Google has separated its mapping and commerce units, both of which were headed up by senior vice president Jeff Huber, according to a report from The Wall Street Journal. As a result, Huber, who has been with the company since 2003, will step down from his position. Huber led the teams behind AdWords, AdSense, DoubleClick, and Google Apps before becoming senior vice president of Commerce and Local in 2011.
Huber will be headed to Google's mysterious X team, the group that has produced products like Google Glass and self-driving cars. He will be working with former Android head Andy Rubin and Google co-founder Sergey Brin. The mapping team will be folded into Google's larger search unit, while the commerce team will join the advertising group.
Another exec is headed to the X team
Business Insider reports that after Larry Page became CEO of Google in 2011, the combined mapping and commerce group became much harder for one person to handle, mainly because of all of the products that fall under its umbrella. It was also Google's largest team outside of Motorola Mobility, with some 2,500 employees under it. Under Huber's new position, he will no longer report to Page.
This news follows yesterday's major shakeup of Google's Android and Chrome OS teams, when Andy Rubin stepped down as head of Android to pursue other projects. He will be succeeded by Sundar Pichal, former head of Chrome OS and apps. Google also announced that it would be shutting down a number of services as part of its annual "spring cleaning," the most significant of which was Google Reader. Following the news that Reader would be sent out to paster on July 1st of this year, many longtime users of the service expressed their feelings for it on Twitter and other social networks.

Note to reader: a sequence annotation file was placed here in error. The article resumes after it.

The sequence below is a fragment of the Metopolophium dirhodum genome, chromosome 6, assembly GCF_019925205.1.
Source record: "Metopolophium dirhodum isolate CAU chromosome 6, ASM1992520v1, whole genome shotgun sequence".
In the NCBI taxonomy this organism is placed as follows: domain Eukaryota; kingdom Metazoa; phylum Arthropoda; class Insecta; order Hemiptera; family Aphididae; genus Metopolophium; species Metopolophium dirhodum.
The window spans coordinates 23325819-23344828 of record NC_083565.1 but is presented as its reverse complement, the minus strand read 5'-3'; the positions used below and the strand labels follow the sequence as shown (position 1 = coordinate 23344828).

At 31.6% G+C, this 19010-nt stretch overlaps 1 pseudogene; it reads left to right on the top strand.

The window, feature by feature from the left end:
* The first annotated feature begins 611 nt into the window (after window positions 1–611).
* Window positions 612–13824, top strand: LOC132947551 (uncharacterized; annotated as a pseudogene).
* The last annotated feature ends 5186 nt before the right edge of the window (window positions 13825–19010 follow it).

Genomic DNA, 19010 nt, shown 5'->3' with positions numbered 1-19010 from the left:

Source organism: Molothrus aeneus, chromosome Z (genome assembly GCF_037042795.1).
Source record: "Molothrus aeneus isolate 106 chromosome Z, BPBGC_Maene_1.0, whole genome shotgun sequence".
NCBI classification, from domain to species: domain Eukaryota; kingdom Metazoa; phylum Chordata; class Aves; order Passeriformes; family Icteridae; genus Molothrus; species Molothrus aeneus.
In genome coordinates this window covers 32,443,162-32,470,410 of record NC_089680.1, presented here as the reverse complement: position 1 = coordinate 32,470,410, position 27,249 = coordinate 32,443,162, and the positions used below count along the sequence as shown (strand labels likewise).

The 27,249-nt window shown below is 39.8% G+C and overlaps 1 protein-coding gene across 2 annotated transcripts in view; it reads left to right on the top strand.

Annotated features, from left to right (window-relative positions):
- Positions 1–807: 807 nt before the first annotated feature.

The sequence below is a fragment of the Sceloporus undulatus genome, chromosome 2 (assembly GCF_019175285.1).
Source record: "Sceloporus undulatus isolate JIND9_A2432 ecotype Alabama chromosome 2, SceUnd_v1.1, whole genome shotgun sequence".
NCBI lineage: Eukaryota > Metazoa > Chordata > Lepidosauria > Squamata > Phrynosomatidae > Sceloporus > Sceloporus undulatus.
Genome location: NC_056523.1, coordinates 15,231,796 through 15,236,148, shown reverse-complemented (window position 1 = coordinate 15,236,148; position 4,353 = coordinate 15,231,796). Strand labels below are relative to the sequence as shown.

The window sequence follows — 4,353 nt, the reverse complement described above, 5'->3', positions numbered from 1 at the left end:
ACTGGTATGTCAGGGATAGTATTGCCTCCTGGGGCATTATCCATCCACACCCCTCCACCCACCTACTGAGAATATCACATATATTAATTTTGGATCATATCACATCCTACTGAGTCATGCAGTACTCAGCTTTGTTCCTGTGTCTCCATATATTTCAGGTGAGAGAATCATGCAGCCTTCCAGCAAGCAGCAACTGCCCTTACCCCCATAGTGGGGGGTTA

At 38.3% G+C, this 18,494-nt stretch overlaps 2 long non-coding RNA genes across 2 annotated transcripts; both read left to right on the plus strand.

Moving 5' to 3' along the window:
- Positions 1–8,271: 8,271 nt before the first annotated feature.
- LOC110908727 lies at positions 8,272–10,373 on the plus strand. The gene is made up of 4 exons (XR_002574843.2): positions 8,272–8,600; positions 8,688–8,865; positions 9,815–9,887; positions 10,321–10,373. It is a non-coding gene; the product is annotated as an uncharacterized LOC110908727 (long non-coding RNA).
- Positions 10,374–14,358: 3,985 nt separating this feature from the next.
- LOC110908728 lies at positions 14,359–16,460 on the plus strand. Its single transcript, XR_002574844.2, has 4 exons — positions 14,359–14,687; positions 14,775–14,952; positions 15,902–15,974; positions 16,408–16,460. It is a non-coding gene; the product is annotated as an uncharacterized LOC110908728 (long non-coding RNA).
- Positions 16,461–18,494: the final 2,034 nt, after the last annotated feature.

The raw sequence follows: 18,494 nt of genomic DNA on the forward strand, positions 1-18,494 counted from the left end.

Google has its major I/O developer conference coming up in just a couple of months, and given all of these changes, it's lining up to be quite an interesting show.
Update: A Google spokesperson has provided us with a statement on the reorganization: "Jeff is an extraordinary executive. He just finished his first decade at Google — having worked on some of our most complicated issues like ads, apps, payments and geo — and now he is eager to work in more of a start up like environment."